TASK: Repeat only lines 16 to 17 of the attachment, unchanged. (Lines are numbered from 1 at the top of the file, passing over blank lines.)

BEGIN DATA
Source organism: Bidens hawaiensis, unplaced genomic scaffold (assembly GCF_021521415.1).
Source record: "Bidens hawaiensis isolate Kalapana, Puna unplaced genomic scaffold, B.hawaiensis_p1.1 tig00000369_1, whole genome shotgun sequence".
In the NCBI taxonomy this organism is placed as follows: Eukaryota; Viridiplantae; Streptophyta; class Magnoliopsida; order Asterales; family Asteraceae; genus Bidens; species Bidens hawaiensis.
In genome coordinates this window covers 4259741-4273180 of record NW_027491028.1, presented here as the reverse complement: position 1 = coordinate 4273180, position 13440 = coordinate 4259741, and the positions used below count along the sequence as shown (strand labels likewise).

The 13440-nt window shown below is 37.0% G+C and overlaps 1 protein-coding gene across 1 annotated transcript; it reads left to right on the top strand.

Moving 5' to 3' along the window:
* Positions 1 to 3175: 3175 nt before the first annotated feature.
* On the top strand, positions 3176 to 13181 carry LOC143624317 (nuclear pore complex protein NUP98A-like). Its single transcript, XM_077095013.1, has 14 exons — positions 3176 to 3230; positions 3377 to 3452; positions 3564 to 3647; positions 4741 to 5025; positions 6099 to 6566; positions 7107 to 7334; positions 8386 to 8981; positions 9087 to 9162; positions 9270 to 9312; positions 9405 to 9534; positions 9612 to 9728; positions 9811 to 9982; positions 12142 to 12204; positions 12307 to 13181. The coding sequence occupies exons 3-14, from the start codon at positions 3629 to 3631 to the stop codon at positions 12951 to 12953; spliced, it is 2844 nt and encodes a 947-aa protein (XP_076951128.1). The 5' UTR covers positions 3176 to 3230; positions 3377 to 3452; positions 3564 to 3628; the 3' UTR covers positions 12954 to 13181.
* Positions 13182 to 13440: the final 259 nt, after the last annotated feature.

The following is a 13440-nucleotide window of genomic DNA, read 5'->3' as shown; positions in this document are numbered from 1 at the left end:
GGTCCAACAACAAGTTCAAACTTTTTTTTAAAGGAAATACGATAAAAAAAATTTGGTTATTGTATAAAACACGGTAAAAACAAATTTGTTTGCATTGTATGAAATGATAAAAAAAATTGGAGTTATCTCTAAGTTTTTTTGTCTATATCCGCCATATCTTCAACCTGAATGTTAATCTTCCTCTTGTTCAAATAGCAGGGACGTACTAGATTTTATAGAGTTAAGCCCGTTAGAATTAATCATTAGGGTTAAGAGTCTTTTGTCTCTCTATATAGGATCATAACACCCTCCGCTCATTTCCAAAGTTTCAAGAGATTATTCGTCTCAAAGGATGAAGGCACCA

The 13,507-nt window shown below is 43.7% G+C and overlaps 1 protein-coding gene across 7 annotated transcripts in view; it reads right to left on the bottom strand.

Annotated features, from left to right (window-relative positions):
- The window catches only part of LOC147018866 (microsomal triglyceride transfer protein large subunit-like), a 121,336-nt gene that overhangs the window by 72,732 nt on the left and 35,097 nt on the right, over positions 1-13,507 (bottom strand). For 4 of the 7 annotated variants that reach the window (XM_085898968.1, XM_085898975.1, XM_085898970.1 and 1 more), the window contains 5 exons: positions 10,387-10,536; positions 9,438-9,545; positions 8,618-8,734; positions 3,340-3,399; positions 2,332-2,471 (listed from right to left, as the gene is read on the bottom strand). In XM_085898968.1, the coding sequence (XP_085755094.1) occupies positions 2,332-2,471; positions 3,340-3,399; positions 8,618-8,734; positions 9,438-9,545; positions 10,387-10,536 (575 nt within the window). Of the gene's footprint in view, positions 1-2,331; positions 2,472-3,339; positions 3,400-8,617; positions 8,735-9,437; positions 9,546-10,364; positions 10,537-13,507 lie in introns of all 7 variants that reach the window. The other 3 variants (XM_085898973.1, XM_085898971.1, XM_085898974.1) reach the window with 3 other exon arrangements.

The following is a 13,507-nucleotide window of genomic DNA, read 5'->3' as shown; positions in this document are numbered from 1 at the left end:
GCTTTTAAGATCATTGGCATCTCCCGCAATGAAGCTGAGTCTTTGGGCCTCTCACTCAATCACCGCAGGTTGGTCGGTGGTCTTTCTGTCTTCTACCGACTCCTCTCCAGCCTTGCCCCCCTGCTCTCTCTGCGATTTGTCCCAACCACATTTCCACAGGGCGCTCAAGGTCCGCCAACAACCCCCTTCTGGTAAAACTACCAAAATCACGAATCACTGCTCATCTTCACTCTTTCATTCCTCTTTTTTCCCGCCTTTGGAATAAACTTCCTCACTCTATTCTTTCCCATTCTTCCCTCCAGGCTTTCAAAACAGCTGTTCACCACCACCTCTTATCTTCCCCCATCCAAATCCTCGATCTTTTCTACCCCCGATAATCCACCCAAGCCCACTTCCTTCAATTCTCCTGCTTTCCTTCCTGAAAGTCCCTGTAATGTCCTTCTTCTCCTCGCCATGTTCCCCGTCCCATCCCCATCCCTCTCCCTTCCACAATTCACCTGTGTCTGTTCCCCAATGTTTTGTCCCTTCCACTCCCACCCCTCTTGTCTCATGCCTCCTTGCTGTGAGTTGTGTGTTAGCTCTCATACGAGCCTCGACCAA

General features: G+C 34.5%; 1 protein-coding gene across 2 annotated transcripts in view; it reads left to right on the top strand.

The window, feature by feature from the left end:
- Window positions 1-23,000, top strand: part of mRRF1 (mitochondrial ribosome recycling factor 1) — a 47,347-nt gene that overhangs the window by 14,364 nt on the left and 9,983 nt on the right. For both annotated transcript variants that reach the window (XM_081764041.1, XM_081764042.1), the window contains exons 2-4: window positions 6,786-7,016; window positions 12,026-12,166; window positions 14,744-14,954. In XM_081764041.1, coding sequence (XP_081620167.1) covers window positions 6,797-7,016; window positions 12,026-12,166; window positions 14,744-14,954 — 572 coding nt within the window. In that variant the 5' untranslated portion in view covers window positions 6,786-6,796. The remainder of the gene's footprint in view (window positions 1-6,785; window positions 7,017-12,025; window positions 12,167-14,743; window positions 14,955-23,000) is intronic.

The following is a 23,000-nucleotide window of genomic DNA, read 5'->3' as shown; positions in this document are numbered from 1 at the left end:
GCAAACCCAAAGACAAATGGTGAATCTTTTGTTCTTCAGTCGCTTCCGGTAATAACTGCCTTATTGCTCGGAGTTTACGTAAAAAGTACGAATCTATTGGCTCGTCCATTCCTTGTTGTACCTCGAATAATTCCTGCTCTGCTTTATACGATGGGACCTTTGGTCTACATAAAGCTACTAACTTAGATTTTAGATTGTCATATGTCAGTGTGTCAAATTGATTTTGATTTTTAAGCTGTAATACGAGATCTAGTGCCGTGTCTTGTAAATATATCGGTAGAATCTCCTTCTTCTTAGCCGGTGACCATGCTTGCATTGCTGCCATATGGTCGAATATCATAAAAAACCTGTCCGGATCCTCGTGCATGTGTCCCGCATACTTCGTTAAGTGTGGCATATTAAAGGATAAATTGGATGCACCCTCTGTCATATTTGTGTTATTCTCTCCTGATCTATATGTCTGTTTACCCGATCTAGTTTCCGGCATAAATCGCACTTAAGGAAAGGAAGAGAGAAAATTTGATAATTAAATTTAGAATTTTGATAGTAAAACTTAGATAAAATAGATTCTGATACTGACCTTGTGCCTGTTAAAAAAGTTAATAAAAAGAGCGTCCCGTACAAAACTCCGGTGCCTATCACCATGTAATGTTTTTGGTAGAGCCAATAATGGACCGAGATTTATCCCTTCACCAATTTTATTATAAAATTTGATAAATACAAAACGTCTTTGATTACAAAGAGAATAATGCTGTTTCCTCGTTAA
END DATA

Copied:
GCTTTTAAGATCATTGGCATCTCCCGCAATGAAGCTGAGTCTTTGGGCCTCTCACTCAATCACCGCAGGTTGGTCGGTGGTCTTTCTGTCTTCTACCGACTCCTCTCCAGCCTTGCCCCCCTGCTCTCTCTGCGATTTGTCCCAACCACATTTCCACAGGGCGCTCAAGGTCCGCCAACAACCCCCTTCTGGTAAAACTACCAAAATCACGAATCACTGCTCATCTTCACTCTTTCATTCCTCTTTTTTCCCGCCTTTGGAATAAACTTCCTCACTCTATTCTTTCCCATTCTTCCCTCCAGGCTTTCAAAACAGCTGTTCACCACCACCTCTTATCTTCCCCCATCCAAATCCTCGATCTTTTCTACCCCCGATAATCCACCCAAGCCCACTTCCTTCAATTCTCCTGCTTTCCTTCCTGAAAGTCCCTGTAATGTCCTTCTTCTCCTCGCCATGTTCCCCGTCCCATCCCCATCCCTCTCCCTTCCACAATTCACCTGTGTCTGTTCCCCAATGTTTTGTCCCTTCCACTCCCACCCCTCTTGTCTCATGCCTCCTTGCTGTGAGTTGTGTGTTAGCTCTCATACGAGCCTCGACCAA

General features: G+C 34.5%; 1 protein-coding gene across 2 annotated transcripts in view; it reads left to right on the top strand.